Environmental Resilience Planning: Heat Study in Norwalk, CT
High temperatures can harm people and the environment. In the U.S., more than 67,000 people each year go to emergency rooms due to heat-related symptoms. With climate change, heat waves are expected to only become more frequent and severe.
Learning how climate change affects our communities and how we can plan for it is critical. In Norwalk, Connecticut a study is currently being conducted to track changes in the air and surface temperatures to see how it may affect the city and its residents.
Keep reading to learn more about the heat study in Norwalk, CT.
Why is Norwalk Conducting a Heat Study?
During hot periods, people in urban areas experience higher temperatures than rural areas. More asphalt, higher concentration of buildings and fewer trees make cities retain more heat. This is called the Urban Heat Island Effect.
Being from a temperate area, most Connecticut residents aren’t accustomed to extreme heat. As a result, area residents face a heightened risk for heat-related illnesses during times of extremely high temperatures. Studies suggest that climate change will intensify the conditions that lead to heat-related illnesses, symptoms that can even prove fatal.
Norwalk has also been found a vulnerable zone by the Connecticut Institute for Resilience and Climate Adaptation (CIRCA) in a recent Vulnerability Assessment. To prepare, Norwalk is partnering with CIRCA on resiliency projects. The heat study is part of that, and will look at changes in air and surface temperatures over time.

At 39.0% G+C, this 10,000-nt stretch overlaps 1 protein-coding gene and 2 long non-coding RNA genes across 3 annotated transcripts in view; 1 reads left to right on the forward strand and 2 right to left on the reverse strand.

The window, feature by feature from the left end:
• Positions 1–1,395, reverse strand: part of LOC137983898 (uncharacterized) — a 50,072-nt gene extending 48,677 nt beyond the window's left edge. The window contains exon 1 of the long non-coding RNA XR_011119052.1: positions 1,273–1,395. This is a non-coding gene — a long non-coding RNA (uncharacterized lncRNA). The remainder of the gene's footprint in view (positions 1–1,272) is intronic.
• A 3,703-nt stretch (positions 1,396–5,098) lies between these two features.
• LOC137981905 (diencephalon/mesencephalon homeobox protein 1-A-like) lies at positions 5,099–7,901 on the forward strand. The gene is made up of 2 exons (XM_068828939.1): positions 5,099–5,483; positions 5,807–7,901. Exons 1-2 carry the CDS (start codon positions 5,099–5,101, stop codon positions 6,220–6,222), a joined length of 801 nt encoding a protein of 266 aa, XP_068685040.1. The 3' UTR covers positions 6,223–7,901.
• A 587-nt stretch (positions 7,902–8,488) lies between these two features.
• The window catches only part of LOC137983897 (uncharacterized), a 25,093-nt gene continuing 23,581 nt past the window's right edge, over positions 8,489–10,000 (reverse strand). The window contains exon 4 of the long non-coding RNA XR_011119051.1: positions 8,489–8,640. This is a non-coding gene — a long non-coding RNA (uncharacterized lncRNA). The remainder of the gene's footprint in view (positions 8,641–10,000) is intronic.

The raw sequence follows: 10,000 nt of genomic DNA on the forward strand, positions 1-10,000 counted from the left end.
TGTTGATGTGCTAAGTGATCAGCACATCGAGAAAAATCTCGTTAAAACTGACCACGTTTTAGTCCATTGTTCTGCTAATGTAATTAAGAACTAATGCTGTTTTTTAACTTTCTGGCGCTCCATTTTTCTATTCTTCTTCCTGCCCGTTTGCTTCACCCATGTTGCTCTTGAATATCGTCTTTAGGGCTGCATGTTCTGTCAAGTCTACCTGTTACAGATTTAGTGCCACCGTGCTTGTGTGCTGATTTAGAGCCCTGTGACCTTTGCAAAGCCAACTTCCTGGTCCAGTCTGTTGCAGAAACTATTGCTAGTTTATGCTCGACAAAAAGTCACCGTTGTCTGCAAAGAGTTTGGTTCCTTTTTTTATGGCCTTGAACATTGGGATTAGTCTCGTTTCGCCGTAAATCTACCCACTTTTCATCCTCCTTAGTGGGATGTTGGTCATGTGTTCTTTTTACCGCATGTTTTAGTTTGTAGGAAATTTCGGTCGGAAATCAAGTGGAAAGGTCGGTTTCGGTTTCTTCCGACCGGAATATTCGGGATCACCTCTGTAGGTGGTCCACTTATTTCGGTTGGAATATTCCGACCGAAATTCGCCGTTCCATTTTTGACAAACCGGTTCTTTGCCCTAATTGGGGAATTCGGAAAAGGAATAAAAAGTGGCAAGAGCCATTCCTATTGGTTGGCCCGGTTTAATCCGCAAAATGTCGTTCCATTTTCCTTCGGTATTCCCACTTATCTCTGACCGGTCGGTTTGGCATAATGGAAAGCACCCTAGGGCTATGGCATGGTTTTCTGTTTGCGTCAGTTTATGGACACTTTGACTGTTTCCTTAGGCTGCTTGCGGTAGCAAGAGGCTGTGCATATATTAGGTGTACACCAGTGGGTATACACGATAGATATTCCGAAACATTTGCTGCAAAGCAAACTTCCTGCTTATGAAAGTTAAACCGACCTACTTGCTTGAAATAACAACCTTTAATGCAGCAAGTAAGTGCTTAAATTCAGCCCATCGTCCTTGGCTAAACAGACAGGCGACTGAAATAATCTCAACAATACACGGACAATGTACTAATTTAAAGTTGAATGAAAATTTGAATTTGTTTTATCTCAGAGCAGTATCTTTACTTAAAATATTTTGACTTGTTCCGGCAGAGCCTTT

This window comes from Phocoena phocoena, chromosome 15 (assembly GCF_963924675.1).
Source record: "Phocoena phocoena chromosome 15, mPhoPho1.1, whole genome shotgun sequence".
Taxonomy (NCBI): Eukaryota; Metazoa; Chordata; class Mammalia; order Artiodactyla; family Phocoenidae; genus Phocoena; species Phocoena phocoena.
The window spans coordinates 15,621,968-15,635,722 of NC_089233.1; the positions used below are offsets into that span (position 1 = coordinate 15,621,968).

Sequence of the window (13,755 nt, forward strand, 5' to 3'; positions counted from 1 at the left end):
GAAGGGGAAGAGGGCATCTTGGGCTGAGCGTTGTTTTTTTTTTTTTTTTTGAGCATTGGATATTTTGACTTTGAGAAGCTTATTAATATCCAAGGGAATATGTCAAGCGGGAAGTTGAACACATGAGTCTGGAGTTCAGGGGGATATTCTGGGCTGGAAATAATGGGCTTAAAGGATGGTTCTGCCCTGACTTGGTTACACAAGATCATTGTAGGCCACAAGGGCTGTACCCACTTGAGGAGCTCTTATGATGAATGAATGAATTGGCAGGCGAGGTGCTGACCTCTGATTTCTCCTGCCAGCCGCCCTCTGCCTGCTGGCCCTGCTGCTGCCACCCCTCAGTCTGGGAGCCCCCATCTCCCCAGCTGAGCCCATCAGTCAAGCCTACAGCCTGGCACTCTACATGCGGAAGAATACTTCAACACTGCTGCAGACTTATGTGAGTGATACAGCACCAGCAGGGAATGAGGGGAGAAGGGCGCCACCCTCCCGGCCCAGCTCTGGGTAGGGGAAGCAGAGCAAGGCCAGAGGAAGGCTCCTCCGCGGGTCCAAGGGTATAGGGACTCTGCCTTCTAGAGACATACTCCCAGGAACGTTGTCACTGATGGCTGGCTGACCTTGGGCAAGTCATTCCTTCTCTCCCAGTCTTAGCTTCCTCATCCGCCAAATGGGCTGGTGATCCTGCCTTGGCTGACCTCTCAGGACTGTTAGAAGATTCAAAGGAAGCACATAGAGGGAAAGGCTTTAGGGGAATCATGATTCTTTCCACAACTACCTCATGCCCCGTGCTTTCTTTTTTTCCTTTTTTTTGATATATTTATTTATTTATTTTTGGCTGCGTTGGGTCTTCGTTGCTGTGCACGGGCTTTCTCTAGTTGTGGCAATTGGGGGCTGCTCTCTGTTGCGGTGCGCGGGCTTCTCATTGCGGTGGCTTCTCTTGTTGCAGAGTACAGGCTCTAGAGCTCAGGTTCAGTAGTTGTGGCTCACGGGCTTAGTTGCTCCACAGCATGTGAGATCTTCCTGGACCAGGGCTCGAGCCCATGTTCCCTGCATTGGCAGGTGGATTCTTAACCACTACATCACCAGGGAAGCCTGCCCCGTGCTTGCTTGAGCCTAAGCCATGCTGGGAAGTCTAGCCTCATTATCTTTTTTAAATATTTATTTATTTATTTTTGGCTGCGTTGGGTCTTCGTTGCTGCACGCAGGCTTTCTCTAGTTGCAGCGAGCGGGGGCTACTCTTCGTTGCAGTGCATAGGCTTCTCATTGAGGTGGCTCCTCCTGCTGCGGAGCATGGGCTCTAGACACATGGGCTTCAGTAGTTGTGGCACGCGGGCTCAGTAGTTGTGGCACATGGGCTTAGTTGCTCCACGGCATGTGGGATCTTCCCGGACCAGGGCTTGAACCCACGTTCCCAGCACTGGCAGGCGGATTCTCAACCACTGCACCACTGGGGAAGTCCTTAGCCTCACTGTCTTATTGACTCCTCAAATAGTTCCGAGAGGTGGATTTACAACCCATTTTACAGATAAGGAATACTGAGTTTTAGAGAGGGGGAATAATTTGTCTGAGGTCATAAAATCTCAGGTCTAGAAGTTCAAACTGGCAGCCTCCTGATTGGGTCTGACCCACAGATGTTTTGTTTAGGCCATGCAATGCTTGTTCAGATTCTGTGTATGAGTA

Norwalk, CT Heat Vulnerability Assessment
The Goals of the Heat Study
The primary goal of the heat study is to find and map various areas in Norwalk to understand the vulnerabilities of different areas to heat. This will help the city identify at-risk areas in order to develop ways to help the community prepare for higher, more extreme temperatures, like where to place cooling centers. The study will also take a look at urbanization and rising temperatures, such as understanding how certain traffic flows affect heat output in order to put in place effective solutions to combat climate change.
The data revealed by the study will also enable researchers to model inconsistencies and examine the differences between heat sensors and satellite-measured temperatures.
How the Heat Study in Norwalk, CT Will Work
To gauge temperatures in the city, heat sensors have been placed at 13 locations around Norwalk, from Long Island Sound shorelines and parks to buildings in more urban areas. The study is being conducted from June through October 2022.
The sensors are wireless, and are mounted 8-10 feet above ground on trees or poles. They will measure and monitor temperatures and relative humidity. They will also record dew point temperatures at the street level.
Learn More, Get Involved
The heat study in Norwalk will help find areas of the city that are vulnerable to extreme heat events to inform decisions related to public health and community planning in the years to come, including the development of a community-wide resilience plan. You can find more information at the CIRCA Norwalk Heat Study page. In the near term, the heat study will help to guide the Resilient South Norwalk Project launching in the summer of 2022 with CIRCA.